Muscles Of The Ribcage
Last week we covered the muscles of the abdomen, and learned that in addition to providing movement and stability to the lumbar spine, and pelvis, many of the abdominal muscles also play a role in respiration. Specifically, many of the abdominal muscles assist in forced exhalation. This can be tested by exhaling completely. Towards the bottom of the exhale, the abdomen becomes firm, and the navel recedes towards towards the spine. If you continue this forced exhalation, it is possible to feel contraction in pelvic floor and a lift of the perineum.
As the muscles of the abdomen assist forced exhalation, the muscles surrounding the ribcage assist in forced inhalation. More specifically, the muscles of the ribcage assist forced inhalation into the chest (abdomen remains fixed, chest expands.) Again, this can be tested and felt by inhaling deeply into the chest. At the top of the inhale, you may begin to feel the muscles that surround the armpits and lateral ribcage begin to firm. This chest breathing, where the abdomen remains still but the chest expands, is the beginning of ujjai (victorious) breathing, which serves as the foundation of many pranayama techniques.
The “pec major” is the largest and most superficial of the chest muscles (it lies beneath the breast tissue in women.) Technically, the pec major is divided into two muscle bellies or heads, the sternal portion and the clavicular portion. Explained simply, the two heads of the pec major connect the sternum, ribs (via costal cartilage), and collarbone to the humerus. The actions of the pec major are mostly related to movement of the shoulder joint (GH joint.) However, the pec major also plays a role in depression of the shoulder girdle (this can be tested by lifting into lolasana,) and likely plays a role in lifting the sternum and ribs during forced chest inhalation.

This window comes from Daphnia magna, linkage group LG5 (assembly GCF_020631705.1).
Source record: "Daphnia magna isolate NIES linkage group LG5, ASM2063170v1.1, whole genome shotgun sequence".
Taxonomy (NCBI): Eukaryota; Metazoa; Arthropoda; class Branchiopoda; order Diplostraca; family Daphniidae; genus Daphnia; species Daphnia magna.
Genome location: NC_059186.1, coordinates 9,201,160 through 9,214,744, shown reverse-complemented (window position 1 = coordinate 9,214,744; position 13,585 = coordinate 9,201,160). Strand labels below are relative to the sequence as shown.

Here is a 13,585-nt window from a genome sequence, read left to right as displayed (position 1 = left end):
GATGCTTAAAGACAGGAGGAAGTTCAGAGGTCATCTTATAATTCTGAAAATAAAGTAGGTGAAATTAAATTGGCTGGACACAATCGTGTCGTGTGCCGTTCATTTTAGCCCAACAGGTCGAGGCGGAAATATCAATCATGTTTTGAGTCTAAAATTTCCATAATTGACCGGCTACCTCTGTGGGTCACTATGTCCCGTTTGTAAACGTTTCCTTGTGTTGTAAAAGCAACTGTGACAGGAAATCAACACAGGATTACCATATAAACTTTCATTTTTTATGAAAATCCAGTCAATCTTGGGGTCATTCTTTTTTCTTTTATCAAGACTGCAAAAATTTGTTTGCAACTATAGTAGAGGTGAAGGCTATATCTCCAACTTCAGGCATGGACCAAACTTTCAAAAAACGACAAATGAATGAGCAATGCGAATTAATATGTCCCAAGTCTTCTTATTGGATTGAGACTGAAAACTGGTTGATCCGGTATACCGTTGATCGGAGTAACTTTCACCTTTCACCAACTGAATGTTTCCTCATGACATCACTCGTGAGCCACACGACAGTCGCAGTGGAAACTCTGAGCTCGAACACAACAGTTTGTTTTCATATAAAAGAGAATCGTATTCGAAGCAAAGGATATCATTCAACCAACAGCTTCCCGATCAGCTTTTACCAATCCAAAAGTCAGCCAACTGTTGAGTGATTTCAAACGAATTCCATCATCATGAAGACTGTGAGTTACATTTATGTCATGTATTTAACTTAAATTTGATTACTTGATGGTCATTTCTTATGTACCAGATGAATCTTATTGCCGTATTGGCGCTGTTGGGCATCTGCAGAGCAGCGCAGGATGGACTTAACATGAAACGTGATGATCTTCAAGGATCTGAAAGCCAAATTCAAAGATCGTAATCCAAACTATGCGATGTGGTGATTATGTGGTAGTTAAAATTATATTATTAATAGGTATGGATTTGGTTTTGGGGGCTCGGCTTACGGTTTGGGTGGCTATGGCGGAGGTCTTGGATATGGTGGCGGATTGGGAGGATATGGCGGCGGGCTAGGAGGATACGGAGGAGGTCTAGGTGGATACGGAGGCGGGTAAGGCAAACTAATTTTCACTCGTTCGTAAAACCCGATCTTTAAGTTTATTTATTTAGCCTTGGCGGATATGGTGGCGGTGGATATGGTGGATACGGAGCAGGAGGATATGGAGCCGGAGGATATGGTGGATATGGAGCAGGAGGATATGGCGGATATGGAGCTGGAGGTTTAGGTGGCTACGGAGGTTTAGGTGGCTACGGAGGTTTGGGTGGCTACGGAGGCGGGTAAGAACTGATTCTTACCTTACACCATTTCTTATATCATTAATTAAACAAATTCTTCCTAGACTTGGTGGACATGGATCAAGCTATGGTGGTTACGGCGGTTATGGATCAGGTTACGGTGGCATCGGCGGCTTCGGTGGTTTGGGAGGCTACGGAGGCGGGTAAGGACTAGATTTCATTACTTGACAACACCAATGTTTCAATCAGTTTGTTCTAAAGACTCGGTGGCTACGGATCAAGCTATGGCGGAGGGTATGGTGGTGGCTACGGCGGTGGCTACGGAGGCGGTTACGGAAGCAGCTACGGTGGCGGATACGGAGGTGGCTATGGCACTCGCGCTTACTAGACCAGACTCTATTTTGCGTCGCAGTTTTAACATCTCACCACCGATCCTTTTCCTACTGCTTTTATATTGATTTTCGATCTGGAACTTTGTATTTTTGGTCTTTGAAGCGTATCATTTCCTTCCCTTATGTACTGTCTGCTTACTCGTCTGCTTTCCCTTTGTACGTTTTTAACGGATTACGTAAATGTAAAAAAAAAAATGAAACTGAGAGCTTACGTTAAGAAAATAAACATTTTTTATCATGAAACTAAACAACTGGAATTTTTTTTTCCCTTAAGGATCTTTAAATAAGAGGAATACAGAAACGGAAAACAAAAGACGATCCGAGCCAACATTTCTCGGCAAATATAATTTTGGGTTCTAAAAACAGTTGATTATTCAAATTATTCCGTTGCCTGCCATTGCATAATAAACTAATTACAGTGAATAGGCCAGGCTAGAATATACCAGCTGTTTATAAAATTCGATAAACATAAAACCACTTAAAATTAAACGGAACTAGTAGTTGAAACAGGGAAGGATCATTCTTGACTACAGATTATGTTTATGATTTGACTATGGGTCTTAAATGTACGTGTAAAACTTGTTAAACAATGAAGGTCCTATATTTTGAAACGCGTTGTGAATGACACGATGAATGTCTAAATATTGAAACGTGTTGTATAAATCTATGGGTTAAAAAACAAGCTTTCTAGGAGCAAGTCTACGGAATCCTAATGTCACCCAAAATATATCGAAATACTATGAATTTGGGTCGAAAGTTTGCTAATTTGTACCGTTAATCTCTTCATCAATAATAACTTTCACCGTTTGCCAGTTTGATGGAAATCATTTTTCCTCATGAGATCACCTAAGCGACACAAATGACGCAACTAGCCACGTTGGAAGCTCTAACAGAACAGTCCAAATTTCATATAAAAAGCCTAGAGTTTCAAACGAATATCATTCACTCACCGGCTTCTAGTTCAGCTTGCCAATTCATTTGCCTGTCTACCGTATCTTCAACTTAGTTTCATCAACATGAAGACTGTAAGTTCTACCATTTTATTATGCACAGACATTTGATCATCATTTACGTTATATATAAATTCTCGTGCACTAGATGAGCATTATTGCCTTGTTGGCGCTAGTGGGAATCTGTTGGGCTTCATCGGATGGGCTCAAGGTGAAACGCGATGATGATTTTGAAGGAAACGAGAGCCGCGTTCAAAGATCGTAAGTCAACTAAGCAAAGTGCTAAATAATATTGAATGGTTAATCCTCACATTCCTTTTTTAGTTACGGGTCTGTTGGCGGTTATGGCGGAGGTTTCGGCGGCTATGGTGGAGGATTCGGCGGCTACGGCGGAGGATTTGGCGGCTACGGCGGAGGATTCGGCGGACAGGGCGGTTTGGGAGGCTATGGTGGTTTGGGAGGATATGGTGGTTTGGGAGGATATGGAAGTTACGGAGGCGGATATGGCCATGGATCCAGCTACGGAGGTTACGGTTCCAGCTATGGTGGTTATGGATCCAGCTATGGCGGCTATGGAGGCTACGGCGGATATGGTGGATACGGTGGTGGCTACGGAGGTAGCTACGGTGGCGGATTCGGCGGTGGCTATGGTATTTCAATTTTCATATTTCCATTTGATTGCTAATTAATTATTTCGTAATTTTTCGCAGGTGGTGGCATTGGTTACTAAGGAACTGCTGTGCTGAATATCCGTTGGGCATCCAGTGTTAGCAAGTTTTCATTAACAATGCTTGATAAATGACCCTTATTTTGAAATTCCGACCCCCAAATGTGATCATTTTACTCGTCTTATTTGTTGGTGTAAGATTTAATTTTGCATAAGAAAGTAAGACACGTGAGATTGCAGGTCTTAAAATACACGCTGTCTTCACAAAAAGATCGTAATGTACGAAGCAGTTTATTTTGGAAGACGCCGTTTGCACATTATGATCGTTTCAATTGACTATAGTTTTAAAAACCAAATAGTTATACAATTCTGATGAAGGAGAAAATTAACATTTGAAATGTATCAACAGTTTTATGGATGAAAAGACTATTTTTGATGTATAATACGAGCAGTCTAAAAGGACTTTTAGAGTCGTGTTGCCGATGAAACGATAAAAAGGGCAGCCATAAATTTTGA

Lolasana and tolasana are excellent strengtheners for the pec major. Paschima namaskar (reverse prayer) and dhanurasana are excellent stretches for the pec major.
The “pec minor” lies deep the pec major and connects ribs 3, 4, and 5 to the scapula (shoulder blade) at the coracoid process. The pec minor assists in protraction of the scapula and raises the ribs in forced inhalation. If you round the upper back, pulling the scapula towards the front of the body, you can feel the pec minor contract at the front of the armpit. The pec minor is often sensitive to palpation, possibly due to postural and muscular imbalance between the front and back of the torso.
Simply referred to as “the lats,” the latissimus dorsi are largely responsible for creating the “V” shape that is fashionable among bodybuilders and superheroes. The lats have connections at the iliac crest, thoracic spine, ribs, and the humerus. This means the lats connect the arms to the spine and pelvis! This fact makes the lats a common culprit in both shoulder and back pain. I have often heard my massage mentor say, “You don’t have a back problem, you have a lat problem.” The lats share many of the same actions as the pec major, and I will write more about the influence that the lats and pecs have on the GH joint next month when we explore the shoulders. Also, like the pecs, I feel that the lats play a role in forced chest inhalation. The lats also help create lateral flexion and rotation of the spine.